One can see how students and those interested in theology in Islam can use the volume profitably and it will certainly become the main resource for that. As I said before, it cannot see it being absent for reading lists on courses on Islamic theology. But perhaps because of that utility, that comprehensive survey and that indexicality, it is unlikely to enthuse readers with a desire to study theology in Islam. But to be fair, that was not the remit.

But then I should say something about what I would like a volume on Islamic theology to do (thinking quickly off the top of my head):

1) An introduction that explains what one means, normatively speaking, by theologies in Islam and how one might define them, study them, and relate them to their historical contexts and to their intellectual contexts by examining the other related disciplines and humanities associated with them

2) An analysis of initial issues and themes of debate - the origins question but also about the formulation of a theological language and its possibilities and the nature of that form of communication as a sets of terms exchanged within a certain language game bounded by reference to Islam or beyond as well

3) An examination of the sources that one would use to study theologies and their generic manifestations and the porous nature at times of the boundaries of these genres; the importance of the post-classical compendia would be critical here 

4) Diachronic studies of particular themes in their different contexts such as the reality of divine attributes, the problem of free will, the presence of evils, the possibilities of theology, the status of the Qurʾan, reward and punishment, authority and sovereign and so forth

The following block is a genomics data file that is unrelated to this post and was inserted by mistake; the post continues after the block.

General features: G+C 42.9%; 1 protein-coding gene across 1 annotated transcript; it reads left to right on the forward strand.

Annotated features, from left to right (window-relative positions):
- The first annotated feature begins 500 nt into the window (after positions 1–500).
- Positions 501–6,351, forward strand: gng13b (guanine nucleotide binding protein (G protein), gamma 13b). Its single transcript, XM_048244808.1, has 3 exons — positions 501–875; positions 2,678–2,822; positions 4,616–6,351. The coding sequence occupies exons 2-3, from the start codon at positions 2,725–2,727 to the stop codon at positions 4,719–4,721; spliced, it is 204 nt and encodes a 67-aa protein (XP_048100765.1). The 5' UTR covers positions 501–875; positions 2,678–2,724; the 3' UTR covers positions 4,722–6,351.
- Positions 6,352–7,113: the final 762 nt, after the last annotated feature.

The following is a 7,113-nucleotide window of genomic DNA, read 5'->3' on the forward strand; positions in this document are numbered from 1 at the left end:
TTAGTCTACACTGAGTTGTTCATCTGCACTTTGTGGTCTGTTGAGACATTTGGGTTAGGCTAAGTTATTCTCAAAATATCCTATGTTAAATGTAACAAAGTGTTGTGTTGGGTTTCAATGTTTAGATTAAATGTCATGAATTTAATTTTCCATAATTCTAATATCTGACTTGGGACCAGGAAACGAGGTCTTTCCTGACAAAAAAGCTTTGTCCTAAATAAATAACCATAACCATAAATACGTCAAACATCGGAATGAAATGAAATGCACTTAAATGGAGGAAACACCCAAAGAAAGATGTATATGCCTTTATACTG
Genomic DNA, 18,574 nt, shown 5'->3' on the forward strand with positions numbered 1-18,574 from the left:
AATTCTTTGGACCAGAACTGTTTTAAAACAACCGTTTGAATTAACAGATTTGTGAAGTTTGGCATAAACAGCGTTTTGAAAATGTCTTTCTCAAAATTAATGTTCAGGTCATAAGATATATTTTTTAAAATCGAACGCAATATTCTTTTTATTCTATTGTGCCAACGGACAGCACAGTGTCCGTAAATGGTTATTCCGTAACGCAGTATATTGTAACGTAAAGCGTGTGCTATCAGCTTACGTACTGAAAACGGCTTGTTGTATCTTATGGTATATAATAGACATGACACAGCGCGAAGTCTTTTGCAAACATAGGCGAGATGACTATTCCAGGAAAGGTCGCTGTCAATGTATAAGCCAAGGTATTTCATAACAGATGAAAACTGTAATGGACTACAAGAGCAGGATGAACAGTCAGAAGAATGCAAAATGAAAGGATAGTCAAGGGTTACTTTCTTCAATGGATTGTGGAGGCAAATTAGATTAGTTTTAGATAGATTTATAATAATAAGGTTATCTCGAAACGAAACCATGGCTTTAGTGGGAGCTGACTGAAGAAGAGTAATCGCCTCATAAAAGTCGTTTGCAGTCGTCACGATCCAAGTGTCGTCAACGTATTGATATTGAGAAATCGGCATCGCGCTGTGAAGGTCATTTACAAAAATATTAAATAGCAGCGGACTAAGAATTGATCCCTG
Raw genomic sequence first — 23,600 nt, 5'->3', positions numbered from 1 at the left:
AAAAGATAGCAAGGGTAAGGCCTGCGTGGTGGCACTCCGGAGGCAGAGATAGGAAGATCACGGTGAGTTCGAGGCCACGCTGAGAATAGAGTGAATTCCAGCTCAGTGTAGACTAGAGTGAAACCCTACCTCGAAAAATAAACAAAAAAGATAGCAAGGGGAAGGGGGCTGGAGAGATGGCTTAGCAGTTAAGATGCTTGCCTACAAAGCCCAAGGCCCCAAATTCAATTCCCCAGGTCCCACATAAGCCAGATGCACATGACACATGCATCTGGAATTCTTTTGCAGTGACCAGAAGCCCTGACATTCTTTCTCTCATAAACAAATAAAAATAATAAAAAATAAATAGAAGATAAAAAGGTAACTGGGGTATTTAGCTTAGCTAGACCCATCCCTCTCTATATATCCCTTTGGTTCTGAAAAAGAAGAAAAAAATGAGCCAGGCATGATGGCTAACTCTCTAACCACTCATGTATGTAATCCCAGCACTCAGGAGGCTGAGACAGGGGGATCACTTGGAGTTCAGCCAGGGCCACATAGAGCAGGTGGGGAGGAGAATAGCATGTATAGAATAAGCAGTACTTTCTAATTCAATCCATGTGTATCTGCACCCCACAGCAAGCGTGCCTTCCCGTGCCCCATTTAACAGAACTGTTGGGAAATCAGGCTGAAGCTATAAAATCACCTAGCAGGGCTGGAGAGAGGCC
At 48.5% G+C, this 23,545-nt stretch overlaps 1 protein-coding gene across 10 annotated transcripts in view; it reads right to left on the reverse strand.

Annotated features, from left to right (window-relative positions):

5) Tracing in broad terms how particular theological confessions have developed since the classical period and their trajectories in the present

6) The nature of the epistemological shifts ushered with modernity and the new assumptions about the reality that we inhabit - whither theologies in Islam in a post-Kantian, post-Einstein/Heisenberg, post-Derridean, post-analytical, post-Beauvoir/Butler/Irigaray/Jantzen world? 

This is a tough ask - and perhaps can only be done through a rigorous and massively collaborative new set of historically informed systematic theological accounts in the present. Nevertheless, there remains a distinction between academically informed systematic theologies and the historical critical study of theologies and their intellectual development in contexts. Is the exigency of the age a new kalām or a new way of conceptualising theology?